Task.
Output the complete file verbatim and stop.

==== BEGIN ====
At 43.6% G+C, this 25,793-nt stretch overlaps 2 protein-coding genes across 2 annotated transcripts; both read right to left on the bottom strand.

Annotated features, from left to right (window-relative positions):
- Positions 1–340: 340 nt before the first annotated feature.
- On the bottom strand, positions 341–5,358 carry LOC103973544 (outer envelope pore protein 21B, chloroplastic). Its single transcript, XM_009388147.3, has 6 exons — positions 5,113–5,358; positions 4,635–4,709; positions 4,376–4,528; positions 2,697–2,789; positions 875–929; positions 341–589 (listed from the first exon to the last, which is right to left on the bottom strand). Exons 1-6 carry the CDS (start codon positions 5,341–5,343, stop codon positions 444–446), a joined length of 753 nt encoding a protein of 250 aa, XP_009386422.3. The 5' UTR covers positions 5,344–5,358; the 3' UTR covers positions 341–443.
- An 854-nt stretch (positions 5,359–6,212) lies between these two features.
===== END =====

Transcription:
At 43.6% G+C, this 25,793-nt stretch overlaps 2 protein-coding genes across 2 annotated transcripts; both read right to left on the bottom strand.

Annotated features, from left to right (window-relative positions):
- Positions 1–340: 340 nt before the first annotated feature.
- On the bottom strand, positions 341–5,358 carry LOC103973544 (outer envelope pore protein 21B, chloroplastic). Its single transcript, XM_009388147.3, has 6 exons — positions 5,113–5,358; positions 4,635–4,709; positions 4,376–4,528; positions 2,697–2,789; positions 875–929; positions 341–589 (listed from the first exon to the last, which is right to left on the bottom strand). Exons 1-6 carry the CDS (start codon positions 5,341–5,343, stop codon positions 444–446), a joined length of 753 nt encoding a protein of 250 aa, XP_009386422.3. The 5' UTR covers positions 5,344–5,358; the 3' UTR covers positions 341–443.
- An 854-nt stretch (positions 5,359–6,212) lies between these two features.